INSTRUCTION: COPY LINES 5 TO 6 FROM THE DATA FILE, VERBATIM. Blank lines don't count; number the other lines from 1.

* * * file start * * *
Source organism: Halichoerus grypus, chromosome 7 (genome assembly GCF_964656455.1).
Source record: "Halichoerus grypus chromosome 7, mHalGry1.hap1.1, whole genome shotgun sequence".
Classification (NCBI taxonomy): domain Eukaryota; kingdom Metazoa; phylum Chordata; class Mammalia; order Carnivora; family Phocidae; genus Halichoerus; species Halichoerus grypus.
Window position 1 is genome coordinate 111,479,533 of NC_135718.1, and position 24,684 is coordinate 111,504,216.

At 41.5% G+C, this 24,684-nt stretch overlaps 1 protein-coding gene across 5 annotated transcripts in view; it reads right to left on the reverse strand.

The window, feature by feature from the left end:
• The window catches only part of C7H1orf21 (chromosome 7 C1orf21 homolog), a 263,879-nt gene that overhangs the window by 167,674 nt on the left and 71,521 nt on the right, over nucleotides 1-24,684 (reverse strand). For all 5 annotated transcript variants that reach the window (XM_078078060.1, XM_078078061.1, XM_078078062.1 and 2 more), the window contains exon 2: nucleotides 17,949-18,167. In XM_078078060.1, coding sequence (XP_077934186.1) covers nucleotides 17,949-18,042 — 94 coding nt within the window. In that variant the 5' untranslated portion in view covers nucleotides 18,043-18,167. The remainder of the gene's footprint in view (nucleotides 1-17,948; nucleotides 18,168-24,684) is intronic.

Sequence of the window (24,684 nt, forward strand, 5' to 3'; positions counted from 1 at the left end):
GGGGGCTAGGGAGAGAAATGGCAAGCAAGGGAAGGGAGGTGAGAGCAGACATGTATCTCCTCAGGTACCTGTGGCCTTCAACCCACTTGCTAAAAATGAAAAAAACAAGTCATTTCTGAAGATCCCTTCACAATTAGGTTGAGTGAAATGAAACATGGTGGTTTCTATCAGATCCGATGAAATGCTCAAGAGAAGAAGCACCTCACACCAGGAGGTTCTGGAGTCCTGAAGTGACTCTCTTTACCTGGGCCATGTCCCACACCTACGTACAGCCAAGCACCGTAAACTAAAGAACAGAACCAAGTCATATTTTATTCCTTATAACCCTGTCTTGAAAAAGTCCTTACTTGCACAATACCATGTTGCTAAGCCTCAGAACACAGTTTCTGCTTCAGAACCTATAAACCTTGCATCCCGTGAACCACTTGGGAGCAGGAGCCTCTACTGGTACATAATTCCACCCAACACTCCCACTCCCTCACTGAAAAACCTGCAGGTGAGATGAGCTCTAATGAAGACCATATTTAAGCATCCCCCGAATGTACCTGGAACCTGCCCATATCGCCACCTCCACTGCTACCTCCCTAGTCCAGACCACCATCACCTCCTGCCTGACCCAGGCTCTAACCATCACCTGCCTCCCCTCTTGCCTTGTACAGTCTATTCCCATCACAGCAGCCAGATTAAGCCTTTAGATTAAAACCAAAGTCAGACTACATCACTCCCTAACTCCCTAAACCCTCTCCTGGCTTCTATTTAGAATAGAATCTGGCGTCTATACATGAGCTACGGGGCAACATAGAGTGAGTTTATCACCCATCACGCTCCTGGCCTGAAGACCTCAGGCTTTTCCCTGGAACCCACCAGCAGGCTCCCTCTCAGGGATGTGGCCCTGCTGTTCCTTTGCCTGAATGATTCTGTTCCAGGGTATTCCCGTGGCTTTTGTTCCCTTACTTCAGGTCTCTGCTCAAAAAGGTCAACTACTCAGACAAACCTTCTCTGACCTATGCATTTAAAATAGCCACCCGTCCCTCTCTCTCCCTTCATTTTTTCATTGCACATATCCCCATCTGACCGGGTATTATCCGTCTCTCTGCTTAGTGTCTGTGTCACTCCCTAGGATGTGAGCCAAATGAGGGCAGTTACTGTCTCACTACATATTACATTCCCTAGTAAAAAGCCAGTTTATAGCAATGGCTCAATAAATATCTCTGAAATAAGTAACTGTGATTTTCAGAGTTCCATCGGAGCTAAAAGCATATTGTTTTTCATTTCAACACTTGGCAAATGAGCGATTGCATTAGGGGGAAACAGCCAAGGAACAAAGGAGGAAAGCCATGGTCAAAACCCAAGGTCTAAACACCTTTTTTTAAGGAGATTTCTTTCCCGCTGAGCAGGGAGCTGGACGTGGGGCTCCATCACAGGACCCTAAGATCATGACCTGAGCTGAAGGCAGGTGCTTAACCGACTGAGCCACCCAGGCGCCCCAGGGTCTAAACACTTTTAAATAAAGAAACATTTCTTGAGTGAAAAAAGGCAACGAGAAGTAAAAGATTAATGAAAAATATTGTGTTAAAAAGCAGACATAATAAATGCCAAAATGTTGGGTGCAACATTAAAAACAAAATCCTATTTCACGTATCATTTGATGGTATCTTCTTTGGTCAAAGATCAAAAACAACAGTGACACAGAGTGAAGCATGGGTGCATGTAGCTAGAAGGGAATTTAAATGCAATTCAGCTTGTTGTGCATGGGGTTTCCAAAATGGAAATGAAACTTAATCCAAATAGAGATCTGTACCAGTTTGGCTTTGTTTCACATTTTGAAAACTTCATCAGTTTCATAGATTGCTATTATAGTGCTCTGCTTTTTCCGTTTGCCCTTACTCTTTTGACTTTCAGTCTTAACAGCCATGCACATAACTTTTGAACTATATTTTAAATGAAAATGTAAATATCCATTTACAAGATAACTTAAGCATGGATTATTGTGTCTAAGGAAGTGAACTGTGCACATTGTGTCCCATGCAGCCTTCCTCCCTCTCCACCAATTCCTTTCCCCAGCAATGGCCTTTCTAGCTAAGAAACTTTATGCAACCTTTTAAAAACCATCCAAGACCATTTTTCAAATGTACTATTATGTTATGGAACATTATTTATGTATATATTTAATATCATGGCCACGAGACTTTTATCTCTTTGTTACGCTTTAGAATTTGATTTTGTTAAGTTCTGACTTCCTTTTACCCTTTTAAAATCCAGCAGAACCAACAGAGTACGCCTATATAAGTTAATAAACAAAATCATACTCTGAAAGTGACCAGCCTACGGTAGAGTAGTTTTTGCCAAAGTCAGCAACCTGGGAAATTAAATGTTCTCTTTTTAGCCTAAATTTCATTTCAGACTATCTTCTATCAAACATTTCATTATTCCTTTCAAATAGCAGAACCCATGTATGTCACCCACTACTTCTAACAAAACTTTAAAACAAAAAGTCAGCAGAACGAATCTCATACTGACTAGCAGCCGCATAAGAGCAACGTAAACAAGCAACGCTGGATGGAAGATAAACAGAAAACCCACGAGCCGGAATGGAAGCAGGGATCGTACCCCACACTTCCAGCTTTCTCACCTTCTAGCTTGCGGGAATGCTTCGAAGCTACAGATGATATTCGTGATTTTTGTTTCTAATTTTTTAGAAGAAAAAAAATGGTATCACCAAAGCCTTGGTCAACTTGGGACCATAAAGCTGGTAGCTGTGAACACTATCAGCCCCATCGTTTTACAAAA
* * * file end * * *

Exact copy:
At 41.5% G+C, this 24,684-nt stretch overlaps 1 protein-coding gene across 5 annotated transcripts in view; it reads right to left on the reverse strand.

The window, feature by feature from the left end: